During the 1920s Bentley was outstandingly successful in both racing and setting new speed records, grabbing many front page headlines. Bentley first won Le Mans in 1924. From 1927 to 1930 Bentley won each year.
W.O. was clear in his reasons for supporting motor racing - gaining publicity, generating sales and establishing the Bentley marque. “I would have been perfectly content to see our cars circulating round Le Mans in inglorious solo solitude as long as the Daily Mail gave us their front page on a Monday morning!”
In 1923 W.O. worked with ‘Bentley Boy’ John Duff, to prepare his Bentley and lent him the Bentley Works driver Frank Clement for the 24-hour endurance race. W.O. travelled to see the race and it was then W.O. claims Le Mans got into his blood.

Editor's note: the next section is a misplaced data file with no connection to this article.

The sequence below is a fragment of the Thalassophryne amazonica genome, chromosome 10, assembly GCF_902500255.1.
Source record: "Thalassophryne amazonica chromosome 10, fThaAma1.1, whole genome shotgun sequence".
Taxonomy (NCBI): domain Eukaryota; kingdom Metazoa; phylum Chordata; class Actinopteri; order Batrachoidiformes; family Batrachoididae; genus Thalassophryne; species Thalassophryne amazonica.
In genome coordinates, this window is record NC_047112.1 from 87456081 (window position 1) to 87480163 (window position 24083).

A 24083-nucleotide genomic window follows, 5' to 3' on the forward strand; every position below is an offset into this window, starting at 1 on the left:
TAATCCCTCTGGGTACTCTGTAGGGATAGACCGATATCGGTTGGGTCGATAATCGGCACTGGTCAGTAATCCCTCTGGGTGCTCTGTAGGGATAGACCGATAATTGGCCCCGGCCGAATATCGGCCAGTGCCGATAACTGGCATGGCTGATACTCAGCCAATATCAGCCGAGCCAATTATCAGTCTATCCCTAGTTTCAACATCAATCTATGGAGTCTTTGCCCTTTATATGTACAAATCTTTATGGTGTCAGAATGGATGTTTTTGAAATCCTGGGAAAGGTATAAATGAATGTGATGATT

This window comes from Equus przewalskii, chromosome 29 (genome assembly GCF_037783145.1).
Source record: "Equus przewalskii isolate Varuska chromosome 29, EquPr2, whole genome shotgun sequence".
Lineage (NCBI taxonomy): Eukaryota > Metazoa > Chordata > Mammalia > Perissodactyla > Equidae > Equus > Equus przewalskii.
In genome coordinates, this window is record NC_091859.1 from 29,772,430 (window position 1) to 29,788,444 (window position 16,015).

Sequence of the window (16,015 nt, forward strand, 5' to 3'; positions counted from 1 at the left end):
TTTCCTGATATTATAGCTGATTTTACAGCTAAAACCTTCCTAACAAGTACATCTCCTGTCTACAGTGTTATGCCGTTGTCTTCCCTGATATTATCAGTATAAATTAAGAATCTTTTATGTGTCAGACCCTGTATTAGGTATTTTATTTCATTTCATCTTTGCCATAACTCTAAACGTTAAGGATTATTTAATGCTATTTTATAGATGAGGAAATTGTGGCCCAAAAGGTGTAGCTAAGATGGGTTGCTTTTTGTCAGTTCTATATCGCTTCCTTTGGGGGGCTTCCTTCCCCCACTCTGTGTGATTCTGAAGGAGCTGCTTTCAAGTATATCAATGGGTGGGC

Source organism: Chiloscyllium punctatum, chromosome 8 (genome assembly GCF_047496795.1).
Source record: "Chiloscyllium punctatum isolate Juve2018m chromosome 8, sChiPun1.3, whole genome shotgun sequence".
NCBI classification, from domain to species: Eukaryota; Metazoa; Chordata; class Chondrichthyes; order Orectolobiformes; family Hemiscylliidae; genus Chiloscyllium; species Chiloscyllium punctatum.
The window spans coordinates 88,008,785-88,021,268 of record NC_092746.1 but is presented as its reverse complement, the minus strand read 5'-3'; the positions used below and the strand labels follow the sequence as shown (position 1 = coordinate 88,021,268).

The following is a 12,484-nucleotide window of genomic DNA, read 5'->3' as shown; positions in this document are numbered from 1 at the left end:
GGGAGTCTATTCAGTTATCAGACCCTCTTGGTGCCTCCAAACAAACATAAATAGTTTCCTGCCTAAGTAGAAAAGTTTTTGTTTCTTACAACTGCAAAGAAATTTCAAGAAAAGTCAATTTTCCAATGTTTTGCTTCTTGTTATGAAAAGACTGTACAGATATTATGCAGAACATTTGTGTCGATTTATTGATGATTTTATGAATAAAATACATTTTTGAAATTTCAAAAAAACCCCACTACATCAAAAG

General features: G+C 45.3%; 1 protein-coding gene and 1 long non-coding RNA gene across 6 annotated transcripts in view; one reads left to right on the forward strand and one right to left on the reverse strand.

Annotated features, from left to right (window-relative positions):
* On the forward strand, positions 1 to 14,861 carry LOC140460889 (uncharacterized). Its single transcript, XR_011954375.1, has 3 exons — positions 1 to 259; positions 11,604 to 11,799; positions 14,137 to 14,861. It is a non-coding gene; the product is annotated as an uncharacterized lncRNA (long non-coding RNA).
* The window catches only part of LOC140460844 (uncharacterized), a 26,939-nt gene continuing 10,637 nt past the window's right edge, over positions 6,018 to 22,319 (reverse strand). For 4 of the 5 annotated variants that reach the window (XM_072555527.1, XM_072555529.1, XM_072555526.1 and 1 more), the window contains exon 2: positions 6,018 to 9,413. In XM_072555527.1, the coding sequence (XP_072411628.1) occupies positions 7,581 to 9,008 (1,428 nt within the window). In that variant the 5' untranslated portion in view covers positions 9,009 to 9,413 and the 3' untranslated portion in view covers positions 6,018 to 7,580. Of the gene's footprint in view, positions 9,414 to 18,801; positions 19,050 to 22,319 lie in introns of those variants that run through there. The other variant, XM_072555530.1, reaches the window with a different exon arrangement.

Bentley’s racing success was achieved by thorough preparation and the ability to continuously learn from experiences. Each year Bentley improved their engines, pit procedures and team discipline.
In 2003, after 73 years since Bentley’s last win at Le Mans, two Bentleys entered the epic 24-hour endurance race. At 4pm on Saturday June 14 the race began with the two Bentley’s taking the lead. The number 7 car put in consistent laps, while the number 8 car set the fastest lap of the race.
And so, at 4pm on Sunday June 15, two Bentley Speed 8s came first and second at Le Mans, almost 83 years to the day that the two Speed Sixes had achieved the same. It was a day that those who witnessed it will never forget.
The following Wednesday, the number 7 Speed 8 was guest of honour at a celebration dinner held at the Savoy in London, the same venue and identical menu and drinks list as the Le Mans dinner in 1927.